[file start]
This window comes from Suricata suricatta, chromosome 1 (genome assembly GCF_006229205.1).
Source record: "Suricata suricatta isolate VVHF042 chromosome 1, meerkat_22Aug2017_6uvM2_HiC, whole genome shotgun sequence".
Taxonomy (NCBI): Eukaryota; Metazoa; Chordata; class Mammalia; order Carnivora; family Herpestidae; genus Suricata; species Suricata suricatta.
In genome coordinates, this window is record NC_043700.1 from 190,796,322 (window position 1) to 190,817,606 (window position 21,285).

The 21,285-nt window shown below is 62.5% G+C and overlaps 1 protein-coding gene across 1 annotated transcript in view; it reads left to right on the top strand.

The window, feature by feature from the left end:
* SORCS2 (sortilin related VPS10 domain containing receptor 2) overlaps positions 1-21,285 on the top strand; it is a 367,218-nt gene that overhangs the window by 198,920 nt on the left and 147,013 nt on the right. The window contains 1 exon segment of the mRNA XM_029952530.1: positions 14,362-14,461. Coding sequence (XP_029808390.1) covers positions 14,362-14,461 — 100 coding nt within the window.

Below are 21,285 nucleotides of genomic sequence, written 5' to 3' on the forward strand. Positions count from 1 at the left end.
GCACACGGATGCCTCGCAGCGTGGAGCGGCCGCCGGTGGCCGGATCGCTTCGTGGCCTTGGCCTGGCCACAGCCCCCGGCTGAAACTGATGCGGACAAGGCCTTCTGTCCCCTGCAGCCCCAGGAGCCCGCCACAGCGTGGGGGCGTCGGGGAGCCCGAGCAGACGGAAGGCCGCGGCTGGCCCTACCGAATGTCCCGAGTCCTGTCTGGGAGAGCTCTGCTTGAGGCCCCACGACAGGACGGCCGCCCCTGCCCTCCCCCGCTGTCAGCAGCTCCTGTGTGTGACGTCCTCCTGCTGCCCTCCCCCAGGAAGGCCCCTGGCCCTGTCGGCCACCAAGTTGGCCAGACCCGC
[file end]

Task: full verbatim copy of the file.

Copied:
This window comes from Suricata suricatta, chromosome 1 (genome assembly GCF_006229205.1).
Source record: "Suricata suricatta isolate VVHF042 chromosome 1, meerkat_22Aug2017_6uvM2_HiC, whole genome shotgun sequence".
Taxonomy (NCBI): Eukaryota; Metazoa; Chordata; class Mammalia; order Carnivora; family Herpestidae; genus Suricata; species Suricata suricatta.
In genome coordinates, this window is record NC_043700.1 from 190,796,322 (window position 1) to 190,817,606 (window position 21,285).

The 21,285-nt window shown below is 62.5% G+C and overlaps 1 protein-coding gene across 1 annotated transcript in view; it reads left to right on the top strand.

The window, feature by feature from the left end:
* SORCS2 (sortilin related VPS10 domain containing receptor 2) overlaps positions 1-21,285 on the top strand; it is a 367,218-nt gene that overhangs the window by 198,920 nt on the left and 147,013 nt on the right. The window contains 1 exon segment of the mRNA XM_029952530.1: positions 14,362-14,461. Coding sequence (XP_029808390.1) covers positions 14,362-14,461 — 100 coding nt within the window.

Below are 21,285 nucleotides of genomic sequence, written 5' to 3' on the forward strand. Positions count from 1 at the left end.
GCACACGGATGCCTCGCAGCGTGGAGCGGCCGCCGGTGGCCGGATCGCTTCGTGGCCTTGGCCTGGCCACAGCCCCCGGCTGAAACTGATGCGGACAAGGCCTTCTGTCCCCTGCAGCCCCAGGAGCCCGCCACAGCGTGGGGGCGTCGGGGAGCCCGAGCAGACGGAAGGCCGCGGCTGGCCCTACCGAATGTCCCGAGTCCTGTCTGGGAGAGCTCTGCTTGAGGCCCCACGACAGGACGGCCGCCCCTGCCCTCCCCCGCTGTCAGCAGCTCCTGTGTGTGACGTCCTCCTGCTGCCCTCCCCCAGGAAGGCCCCTGGCCCTGTCGGCCACCAAGTTGGCCAGACCCGC